Idiot’s Delight is a work by a pacifist, and it espouses pacifist ideas, but the ideas are not forced into the work. There is enough diversity in the characters for Sherwood to address the issues that he wants to with a sense that they would naturally come up among these characters in this situation. For example, the German munitions dealer, Weber, is clearly the villain of the piece, and Sherwood underscores his villainy by making him cold and merciless, willing to double-cross his lover and leave her to die. Still, it is not Weber who talks joyously about destruction, but Irene, giving her impression of the sort of gruesome talk she thinks he might appreciate. Weber himself is quiet about what he thinks. This serves to make him a chilling character, but it also saves the drama from having to oversell his viciousness. He does not even openly accuse Irene when he suspects that she is too sentimental to be trusted but instead gives her his argument in favor of the poison gas business, saying that the people who buy from him deserve what they get. If Sherwood had gotten carried away with his polemics, this character would have been much more unconvincingly despicable.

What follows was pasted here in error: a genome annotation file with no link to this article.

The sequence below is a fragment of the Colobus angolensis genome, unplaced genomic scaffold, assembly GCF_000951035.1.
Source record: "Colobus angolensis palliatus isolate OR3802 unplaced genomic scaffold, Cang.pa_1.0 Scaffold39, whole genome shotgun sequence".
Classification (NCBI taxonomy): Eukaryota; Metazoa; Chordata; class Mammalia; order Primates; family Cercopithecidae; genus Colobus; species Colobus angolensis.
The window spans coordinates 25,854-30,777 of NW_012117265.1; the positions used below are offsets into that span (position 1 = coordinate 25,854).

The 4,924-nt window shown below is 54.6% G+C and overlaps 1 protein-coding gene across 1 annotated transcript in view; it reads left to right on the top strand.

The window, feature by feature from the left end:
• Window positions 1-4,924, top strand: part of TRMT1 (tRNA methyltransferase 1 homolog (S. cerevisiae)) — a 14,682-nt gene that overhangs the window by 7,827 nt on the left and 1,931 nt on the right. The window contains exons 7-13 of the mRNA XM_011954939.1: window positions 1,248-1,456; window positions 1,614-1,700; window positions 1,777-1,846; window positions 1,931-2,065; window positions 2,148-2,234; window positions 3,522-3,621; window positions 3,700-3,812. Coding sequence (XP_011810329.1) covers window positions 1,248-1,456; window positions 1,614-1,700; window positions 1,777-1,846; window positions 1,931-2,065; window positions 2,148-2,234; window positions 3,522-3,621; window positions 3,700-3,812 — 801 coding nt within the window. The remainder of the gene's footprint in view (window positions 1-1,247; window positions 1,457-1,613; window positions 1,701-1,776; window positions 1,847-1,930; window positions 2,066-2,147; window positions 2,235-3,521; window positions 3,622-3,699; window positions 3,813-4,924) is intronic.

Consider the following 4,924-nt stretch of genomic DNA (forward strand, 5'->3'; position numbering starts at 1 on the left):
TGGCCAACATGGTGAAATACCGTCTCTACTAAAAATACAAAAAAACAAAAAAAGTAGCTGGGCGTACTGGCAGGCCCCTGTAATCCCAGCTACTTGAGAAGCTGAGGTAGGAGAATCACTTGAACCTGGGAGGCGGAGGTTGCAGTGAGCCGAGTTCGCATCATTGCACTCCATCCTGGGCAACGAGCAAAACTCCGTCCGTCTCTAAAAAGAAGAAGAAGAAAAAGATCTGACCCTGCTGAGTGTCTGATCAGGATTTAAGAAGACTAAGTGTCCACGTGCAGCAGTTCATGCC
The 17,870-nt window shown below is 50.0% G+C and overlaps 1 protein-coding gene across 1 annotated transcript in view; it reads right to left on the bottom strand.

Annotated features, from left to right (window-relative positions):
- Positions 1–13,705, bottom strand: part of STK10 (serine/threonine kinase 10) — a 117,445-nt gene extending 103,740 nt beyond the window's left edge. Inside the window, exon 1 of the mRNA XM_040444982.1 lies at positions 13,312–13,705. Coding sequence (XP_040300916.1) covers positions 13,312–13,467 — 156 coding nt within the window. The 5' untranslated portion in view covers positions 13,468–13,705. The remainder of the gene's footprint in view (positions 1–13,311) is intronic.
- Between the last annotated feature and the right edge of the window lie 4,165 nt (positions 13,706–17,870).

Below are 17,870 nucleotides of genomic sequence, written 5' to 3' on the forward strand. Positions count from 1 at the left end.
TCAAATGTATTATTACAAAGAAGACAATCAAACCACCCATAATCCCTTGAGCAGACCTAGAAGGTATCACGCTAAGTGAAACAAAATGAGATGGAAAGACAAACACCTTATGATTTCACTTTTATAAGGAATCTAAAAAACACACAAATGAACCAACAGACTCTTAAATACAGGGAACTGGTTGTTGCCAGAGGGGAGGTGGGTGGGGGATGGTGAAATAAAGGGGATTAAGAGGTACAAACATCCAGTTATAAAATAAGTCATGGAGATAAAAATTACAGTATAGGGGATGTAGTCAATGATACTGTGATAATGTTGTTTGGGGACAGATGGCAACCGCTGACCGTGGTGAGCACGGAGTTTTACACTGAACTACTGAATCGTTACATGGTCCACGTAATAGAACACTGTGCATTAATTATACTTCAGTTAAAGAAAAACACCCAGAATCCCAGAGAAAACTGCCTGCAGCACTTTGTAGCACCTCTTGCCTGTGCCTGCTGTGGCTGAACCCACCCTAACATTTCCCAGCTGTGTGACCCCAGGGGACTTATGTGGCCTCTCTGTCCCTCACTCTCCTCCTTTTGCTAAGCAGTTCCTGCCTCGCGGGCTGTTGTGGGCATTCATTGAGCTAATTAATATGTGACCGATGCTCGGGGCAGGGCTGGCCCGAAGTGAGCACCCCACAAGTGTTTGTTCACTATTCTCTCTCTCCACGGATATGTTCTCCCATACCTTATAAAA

The same holds true for the hero and heroine of this work. Harry and Irene are both flawed individuals, both accustomed to taking advantage of people through lying. Sherwood does not try to make angels of them but instead trusts audiences to recognize that their observations about the war are true even though their personal lives have been based on falsehood. No other characters feel the effect of the war as much as these two, and they are only able to bear the horror of the final shelling because they have each other. Even though they have the insight to see the world as Sherwood wants to present it, they are not made to seem unbelievably righteous.